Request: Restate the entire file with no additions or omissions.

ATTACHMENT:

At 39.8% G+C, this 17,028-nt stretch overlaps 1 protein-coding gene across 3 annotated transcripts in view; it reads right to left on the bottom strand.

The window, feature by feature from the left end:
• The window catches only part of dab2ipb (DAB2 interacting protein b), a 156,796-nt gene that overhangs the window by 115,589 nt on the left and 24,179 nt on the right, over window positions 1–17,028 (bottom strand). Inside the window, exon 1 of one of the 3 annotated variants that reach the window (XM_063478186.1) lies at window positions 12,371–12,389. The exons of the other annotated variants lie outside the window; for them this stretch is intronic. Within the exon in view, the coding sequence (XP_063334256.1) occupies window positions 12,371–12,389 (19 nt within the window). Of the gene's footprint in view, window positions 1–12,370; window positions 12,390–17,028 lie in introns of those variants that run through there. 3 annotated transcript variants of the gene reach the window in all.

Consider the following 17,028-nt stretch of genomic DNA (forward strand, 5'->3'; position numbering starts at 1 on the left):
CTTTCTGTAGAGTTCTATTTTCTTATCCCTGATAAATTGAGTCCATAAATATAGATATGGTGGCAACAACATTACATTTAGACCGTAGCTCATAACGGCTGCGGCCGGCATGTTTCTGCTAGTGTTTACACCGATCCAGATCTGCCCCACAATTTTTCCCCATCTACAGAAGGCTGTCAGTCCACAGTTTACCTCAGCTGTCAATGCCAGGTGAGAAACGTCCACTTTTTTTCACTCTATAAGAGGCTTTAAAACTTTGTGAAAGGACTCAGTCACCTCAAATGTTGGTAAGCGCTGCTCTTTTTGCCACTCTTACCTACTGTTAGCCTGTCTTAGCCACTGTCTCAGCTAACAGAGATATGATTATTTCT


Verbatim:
At 39.8% G+C, this 17,028-nt stretch overlaps 1 protein-coding gene across 3 annotated transcripts in view; it reads right to left on the bottom strand.

The window, feature by feature from the left end:
• The window catches only part of dab2ipb (DAB2 interacting protein b), a 156,796-nt gene that overhangs the window by 115,589 nt on the left and 24,179 nt on the right, over window positions 1–17,028 (bottom strand). Inside the window, exon 1 of one of the 3 annotated variants that reach the window (XM_063478186.1) lies at window positions 12,371–12,389. The exons of the other annotated variants lie outside the window; for them this stretch is intronic. Within the exon in view, the coding sequence (XP_063334256.1) occupies window positions 12,371–12,389 (19 nt within the window). Of the gene's footprint in view, window positions 1–12,370; window positions 12,390–17,028 lie in introns of those variants that run through there. 3 annotated transcript variants of the gene reach the window in all.

Consider the following 17,028-nt stretch of genomic DNA (forward strand, 5'->3'; position numbering starts at 1 on the left):
CTTTCTGTAGAGTTCTATTTTCTTATCCCTGATAAATTGAGTCCATAAATATAGATATGGTGGCAACAACATTACATTTAGACCGTAGCTCATAACGGCTGCGGCCGGCATGTTTCTGCTAGTGTTTACACCGATCCAGATCTGCCCCACAATTTTTCCCCATCTACAGAAGGCTGTCAGTCCACAGTTTACCTCAGCTGTCAATGCCAGGTGAGAAACGTCCACTTTTTTTCACTCTATAAGAGGCTTTAAAACTTTGTGAAAGGACTCAGTCACCTCAAATGTTGGTAAGCGCTGCTCTTTTTGCCACTCTTACCTACTGTTAGCCTGTCTTAGCCACTGTCTCAGCTAACAGAGATATGATTATTTCT